A senior State Department official said that the Chinese side was not “really forthcoming” during the bilateral talks between Secretary of State Mike Pompeo and Yang Jiechi, the Chinese Communist Party’s top foreign affairs official, in Honolulu, Hawaii.
Assistant Secretary of State for East Asia and Pacific Affairs David Stilwell said at a press briefing on June 18 that China had, however, committed to following through on phase one of the U.S.-China trade deal during the talks, adding that trade would be a good acid test as to whether Beijing was a cooperative partner.
Whether or not the talks were productive, “look at what comes up in the next couple of weeks: Do we see a reduction in aggressive behavior or not?” Stilwell said.
The relationships between U.S. and Chinese diplomats have developed, Stilwell said, but it is up to the Chinese side to decide how to act.
Stilwell would not be specific about the issues discussed in Hawaii, telling reporters at the briefing that he wanted to leave the Chinese “diplomatic space” to change course on several matters.
“Trust is a function of words and deeds,” Stilwell said. Interaction with the Chinese shows that often they do not follow through on their commitments, he said, which is not conducive to building trust.
He cited the Chinese regime’s 2015 promise not to militarize the islands of South China Sea, which they later reneged on.
Stilwell also said that the relationship between the United States and China “needs to be more reciprocal.” Journalists cannot report freely in China but the regime complains about actions toward Chinese journalists in the United States.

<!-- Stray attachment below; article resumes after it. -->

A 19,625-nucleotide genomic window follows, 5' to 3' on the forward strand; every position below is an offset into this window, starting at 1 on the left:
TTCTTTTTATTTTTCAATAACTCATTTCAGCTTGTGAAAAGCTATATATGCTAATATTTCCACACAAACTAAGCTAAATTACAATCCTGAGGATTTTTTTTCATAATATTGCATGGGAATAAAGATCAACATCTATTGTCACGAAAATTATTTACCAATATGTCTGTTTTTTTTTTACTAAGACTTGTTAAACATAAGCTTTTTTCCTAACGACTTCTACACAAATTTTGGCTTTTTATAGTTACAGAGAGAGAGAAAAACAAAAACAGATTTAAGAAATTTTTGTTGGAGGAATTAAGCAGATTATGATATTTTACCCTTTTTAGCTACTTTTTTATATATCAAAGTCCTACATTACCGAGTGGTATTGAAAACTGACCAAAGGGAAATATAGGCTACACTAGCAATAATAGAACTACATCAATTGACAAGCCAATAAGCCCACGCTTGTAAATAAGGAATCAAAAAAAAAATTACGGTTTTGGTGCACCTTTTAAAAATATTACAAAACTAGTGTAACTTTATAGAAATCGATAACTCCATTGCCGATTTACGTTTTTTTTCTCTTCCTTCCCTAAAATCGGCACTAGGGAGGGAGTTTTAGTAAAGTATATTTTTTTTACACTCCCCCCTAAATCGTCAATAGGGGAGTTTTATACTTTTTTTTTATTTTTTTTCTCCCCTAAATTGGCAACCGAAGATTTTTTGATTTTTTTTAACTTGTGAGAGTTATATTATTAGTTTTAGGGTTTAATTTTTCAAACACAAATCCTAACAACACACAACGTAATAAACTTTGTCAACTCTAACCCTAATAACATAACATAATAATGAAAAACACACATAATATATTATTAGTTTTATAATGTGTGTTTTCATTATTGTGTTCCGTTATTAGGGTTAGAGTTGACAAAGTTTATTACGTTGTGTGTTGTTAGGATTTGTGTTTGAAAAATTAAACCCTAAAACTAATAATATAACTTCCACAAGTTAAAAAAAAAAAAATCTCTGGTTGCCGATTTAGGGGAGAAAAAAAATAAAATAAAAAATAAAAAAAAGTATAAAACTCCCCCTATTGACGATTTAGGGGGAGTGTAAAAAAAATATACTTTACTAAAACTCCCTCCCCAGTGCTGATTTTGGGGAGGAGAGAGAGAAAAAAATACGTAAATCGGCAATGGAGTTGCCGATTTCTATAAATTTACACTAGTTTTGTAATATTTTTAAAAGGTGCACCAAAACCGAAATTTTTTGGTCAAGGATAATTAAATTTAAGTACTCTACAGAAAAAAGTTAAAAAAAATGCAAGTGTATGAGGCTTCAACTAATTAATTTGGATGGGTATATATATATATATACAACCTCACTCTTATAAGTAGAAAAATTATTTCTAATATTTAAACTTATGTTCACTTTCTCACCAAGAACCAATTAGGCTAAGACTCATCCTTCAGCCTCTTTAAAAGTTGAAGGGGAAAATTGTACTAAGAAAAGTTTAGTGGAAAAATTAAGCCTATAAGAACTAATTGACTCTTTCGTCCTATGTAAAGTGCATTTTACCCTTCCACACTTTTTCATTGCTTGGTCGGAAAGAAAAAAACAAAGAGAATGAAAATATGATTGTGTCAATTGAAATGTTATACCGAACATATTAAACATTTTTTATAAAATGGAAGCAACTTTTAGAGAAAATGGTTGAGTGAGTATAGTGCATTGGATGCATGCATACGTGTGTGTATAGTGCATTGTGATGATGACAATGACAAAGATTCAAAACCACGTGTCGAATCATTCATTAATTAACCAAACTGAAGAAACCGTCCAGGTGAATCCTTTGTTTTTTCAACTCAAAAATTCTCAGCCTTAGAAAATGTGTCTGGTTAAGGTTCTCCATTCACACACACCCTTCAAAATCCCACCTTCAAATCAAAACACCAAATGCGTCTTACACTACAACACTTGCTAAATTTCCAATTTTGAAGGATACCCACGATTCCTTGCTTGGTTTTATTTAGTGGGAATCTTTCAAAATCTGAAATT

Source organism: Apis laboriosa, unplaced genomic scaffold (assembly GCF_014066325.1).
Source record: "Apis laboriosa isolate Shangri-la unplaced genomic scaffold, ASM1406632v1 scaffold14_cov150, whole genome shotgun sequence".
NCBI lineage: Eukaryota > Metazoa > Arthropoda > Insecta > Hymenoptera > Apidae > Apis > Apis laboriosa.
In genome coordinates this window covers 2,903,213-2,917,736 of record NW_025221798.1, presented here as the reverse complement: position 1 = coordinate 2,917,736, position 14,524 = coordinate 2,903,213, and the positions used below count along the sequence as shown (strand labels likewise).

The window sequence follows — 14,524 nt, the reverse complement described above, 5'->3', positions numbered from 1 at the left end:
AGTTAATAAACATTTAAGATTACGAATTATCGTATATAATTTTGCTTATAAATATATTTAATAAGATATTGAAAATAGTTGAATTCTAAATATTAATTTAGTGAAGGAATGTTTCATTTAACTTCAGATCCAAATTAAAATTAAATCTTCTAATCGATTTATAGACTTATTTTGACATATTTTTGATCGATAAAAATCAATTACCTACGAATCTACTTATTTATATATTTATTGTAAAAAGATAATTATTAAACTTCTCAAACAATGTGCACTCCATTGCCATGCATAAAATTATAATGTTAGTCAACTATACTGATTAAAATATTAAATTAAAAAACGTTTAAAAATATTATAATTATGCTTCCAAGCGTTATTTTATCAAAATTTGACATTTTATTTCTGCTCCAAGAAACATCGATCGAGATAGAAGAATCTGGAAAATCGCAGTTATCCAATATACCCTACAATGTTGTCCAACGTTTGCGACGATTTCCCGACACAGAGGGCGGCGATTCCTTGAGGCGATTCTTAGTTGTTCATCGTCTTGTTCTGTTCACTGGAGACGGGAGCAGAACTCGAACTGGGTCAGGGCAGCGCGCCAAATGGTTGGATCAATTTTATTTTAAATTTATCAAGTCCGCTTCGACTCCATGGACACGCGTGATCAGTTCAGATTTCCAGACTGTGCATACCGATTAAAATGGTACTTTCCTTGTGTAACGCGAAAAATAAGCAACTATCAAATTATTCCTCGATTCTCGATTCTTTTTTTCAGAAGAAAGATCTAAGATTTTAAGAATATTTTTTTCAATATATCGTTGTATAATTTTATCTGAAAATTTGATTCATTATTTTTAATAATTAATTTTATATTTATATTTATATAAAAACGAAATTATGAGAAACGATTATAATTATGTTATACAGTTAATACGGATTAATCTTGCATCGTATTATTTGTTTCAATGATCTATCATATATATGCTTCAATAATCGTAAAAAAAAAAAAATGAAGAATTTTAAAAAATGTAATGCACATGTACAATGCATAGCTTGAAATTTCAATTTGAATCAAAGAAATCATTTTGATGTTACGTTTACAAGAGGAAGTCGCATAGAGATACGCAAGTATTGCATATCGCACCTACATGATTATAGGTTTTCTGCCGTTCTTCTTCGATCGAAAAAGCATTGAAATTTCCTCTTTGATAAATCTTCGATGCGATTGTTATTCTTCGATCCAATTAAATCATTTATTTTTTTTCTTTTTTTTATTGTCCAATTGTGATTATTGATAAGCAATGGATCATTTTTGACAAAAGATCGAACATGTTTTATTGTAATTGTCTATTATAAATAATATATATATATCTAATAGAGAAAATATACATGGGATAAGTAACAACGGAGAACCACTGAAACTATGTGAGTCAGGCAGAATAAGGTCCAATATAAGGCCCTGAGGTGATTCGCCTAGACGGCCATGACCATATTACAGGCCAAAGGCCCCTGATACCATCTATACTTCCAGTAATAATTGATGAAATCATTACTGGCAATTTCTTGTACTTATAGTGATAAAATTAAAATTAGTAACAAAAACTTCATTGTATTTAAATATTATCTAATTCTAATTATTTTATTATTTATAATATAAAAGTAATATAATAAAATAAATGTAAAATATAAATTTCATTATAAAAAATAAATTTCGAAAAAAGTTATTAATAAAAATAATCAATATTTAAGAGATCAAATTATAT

In February, the United States started treating five major Chinese state-run media entities with U.S. operations as “foreign missions” and operatives of Beijing’s government, requiring them to register their employees and U.S. properties with the State Department.
“We leave them the diplomatic space to make decisions that demonstrate that they understand the need for this relationship to be more reciprocal and ‘win-win,’ to use their term, on both sides,” Stilwell said.
Although opportunities for cooperation with the Chinese Communist Party (CCP) are shrinking, the situation in North Korea may be one where both the United States and China can work together to bring North Korea to the negotiating table on its nuclear program, Stilwell said.
Yang serves as a member of the Politburo of the Central Committee of the CCP and the director of the Office of the Central Commission for Foreign Affairs. The Politburo controls the country’s government including the Ministry of Foreign Affairs.
The United States also expects the CCP to engage in trilateral nuclear arms control talks with Russia, “to prevent unfortunate outcomes,” Stilwell said.
Previously, China has declined to participate in nuclear disarmament talks with the United States and Russia that will be held on June 22 in Vienna.
The United States has insisted that China disclose and share with the international community all information it has about the outbreak of the CCP virus, commonly known as the novel coronavirus, which could have prevented much of the virus spread, Stilwell said, adding that the CCP is bound to do so by its agreements with the World Health Organization and by international law.
“This is not about saving face; it’s about saving lives,” Stilwell said.
He also said that the United States made the Chinese side aware of what the expectations are in regards to access to information related to the CCP virus outbreak and spreading.
When answering a journalist’s question about Chinese activities in Hong Kong proximity, military activity around Taiwan, and the border clash on the Chinese-Indian border, Stilwell said that creating multiple fronts in a situation when the world is distracted and recovering from the COVID-19 pandemic could possibly be seen as an opportunity for the Chinese “to take advantage of distraction.”
The State Department does not have much open dialogue with its Chinese counterpart but wishes to have more of it, Stilwell said.
The CCP needs to understand that “there’s got to be give and take in any relationship. It can’t be all take, so to make a truly constructive and reciprocal relationship, the president and this administration’s insisting that China live up to its commitments,” Stilwell concluded.
Reuters and The Associated Press contributed to this report.